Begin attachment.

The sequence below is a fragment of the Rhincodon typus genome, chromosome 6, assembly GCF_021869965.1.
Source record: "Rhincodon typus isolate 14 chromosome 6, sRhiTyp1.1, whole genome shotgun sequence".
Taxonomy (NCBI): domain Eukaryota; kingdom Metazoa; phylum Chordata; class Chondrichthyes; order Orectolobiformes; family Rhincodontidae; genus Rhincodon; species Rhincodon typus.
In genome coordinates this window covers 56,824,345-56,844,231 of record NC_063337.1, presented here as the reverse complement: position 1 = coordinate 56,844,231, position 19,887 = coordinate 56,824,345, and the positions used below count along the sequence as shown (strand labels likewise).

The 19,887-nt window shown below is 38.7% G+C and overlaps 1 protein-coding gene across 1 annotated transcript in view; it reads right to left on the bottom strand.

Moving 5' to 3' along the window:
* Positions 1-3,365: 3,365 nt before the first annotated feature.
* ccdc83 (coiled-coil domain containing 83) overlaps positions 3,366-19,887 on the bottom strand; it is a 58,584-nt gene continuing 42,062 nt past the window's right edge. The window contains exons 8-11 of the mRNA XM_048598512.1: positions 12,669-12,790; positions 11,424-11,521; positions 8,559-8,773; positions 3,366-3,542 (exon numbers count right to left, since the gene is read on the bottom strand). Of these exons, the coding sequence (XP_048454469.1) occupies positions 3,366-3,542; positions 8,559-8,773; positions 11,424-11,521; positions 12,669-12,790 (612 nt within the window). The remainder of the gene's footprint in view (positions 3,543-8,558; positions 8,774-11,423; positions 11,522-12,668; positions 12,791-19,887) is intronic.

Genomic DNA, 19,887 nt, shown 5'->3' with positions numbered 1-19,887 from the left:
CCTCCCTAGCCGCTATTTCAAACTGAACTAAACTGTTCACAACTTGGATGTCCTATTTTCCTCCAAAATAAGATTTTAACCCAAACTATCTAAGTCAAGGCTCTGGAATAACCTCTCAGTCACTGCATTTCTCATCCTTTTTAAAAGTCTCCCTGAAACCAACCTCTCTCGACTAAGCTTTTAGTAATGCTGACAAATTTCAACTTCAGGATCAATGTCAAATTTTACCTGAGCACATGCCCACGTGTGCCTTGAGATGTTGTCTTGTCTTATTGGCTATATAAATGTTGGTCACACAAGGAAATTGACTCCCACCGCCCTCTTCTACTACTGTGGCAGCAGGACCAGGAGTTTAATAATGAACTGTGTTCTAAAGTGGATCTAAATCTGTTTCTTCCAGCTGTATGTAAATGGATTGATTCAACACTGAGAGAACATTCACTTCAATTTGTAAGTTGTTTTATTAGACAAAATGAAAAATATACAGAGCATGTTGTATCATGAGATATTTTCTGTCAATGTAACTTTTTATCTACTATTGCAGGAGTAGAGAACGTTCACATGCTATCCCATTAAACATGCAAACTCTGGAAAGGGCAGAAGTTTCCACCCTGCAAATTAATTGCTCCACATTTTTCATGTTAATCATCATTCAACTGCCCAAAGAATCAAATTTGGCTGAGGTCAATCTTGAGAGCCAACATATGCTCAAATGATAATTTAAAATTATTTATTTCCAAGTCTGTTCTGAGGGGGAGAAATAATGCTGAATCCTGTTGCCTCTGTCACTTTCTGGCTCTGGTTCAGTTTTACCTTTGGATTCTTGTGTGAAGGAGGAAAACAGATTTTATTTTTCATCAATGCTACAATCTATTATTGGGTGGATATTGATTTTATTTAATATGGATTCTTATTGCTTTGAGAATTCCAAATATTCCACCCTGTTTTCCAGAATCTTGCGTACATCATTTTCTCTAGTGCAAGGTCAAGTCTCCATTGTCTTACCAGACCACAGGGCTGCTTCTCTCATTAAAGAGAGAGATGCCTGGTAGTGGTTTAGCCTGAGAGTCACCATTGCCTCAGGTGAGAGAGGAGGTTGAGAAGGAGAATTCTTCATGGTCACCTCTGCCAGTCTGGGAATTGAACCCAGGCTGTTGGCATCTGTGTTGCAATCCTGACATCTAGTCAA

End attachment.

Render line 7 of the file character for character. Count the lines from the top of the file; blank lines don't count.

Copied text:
* Positions 1-3,365: 3,365 nt before the first annotated feature.